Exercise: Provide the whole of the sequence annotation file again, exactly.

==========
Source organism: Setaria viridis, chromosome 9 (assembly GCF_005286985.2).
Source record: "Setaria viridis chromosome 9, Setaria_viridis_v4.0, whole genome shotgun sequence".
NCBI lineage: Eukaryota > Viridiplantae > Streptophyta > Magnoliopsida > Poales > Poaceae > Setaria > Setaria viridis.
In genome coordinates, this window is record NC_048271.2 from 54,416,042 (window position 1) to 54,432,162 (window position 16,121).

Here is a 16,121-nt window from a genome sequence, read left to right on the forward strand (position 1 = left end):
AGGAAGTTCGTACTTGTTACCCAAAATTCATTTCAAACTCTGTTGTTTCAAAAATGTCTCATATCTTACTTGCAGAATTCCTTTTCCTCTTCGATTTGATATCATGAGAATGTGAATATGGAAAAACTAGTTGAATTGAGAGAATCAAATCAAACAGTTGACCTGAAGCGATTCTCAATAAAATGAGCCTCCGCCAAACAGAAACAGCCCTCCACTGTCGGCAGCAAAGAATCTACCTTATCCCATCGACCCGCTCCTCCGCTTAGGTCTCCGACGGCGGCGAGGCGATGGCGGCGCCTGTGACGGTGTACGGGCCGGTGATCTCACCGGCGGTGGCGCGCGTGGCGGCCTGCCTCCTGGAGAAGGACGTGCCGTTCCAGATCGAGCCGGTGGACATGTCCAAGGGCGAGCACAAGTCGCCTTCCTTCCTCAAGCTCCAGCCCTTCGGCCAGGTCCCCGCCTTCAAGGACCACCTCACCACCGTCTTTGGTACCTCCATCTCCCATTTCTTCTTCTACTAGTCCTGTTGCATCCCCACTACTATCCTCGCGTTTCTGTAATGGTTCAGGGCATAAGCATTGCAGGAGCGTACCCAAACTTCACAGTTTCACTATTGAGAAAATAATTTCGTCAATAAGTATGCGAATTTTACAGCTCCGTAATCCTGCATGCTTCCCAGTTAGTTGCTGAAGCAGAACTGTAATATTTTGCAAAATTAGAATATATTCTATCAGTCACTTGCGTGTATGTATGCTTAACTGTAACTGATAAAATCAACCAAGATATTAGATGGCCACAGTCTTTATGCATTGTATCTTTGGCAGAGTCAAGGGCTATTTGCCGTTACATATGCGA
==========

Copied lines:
Source organism: Setaria viridis, chromosome 9 (assembly GCF_005286985.2).
Source record: "Setaria viridis chromosome 9, Setaria_viridis_v4.0, whole genome shotgun sequence".
NCBI lineage: Eukaryota > Viridiplantae > Streptophyta > Magnoliopsida > Poales > Poaceae > Setaria > Setaria viridis.
In genome coordinates, this window is record NC_048271.2 from 54,416,042 (window position 1) to 54,432,162 (window position 16,121).

Here is a 16,121-nt window from a genome sequence, read left to right on the forward strand (position 1 = left end):
AGGAAGTTCGTACTTGTTACCCAAAATTCATTTCAAACTCTGTTGTTTCAAAAATGTCTCATATCTTACTTGCAGAATTCCTTTTCCTCTTCGATTTGATATCATGAGAATGTGAATATGGAAAAACTAGTTGAATTGAGAGAATCAAATCAAACAGTTGACCTGAAGCGATTCTCAATAAAATGAGCCTCCGCCAAACAGAAACAGCCCTCCACTGTCGGCAGCAAAGAATCTACCTTATCCCATCGACCCGCTCCTCCGCTTAGGTCTCCGACGGCGGCGAGGCGATGGCGGCGCCTGTGACGGTGTACGGGCCGGTGATCTCACCGGCGGTGGCGCGCGTGGCGGCCTGCCTCCTGGAGAAGGACGTGCCGTTCCAGATCGAGCCGGTGGACATGTCCAAGGGCGAGCACAAGTCGCCTTCCTTCCTCAAGCTCCAGCCCTTCGGCCAGGTCCCCGCCTTCAAGGACCACCTCACCACCGTCTTTGGTACCTCCATCTCCCATTTCTTCTTCTACTAGTCCTGTTGCATCCCCACTACTATCCTCGCGTTTCTGTAATGGTTCAGGGCATAAGCATTGCAGGAGCGTACCCAAACTTCACAGTTTCACTATTGAGAAAATAATTTCGTCAATAAGTATGCGAATTTTACAGCTCCGTAATCCTGCATGCTTCCCAGTTAGTTGCTGAAGCAGAACTGTAATATTTTGCAAAATTAGAATATATTCTATCAGTCACTTGCGTGTATGTATGCTTAACTGTAACTGATAAAATCAACCAAGATATTAGATGGCCACAGTCTTTATGCATTGTATCTTTGGCAGAGTCAAGGGCTATTTGCCGTTACATATGCGA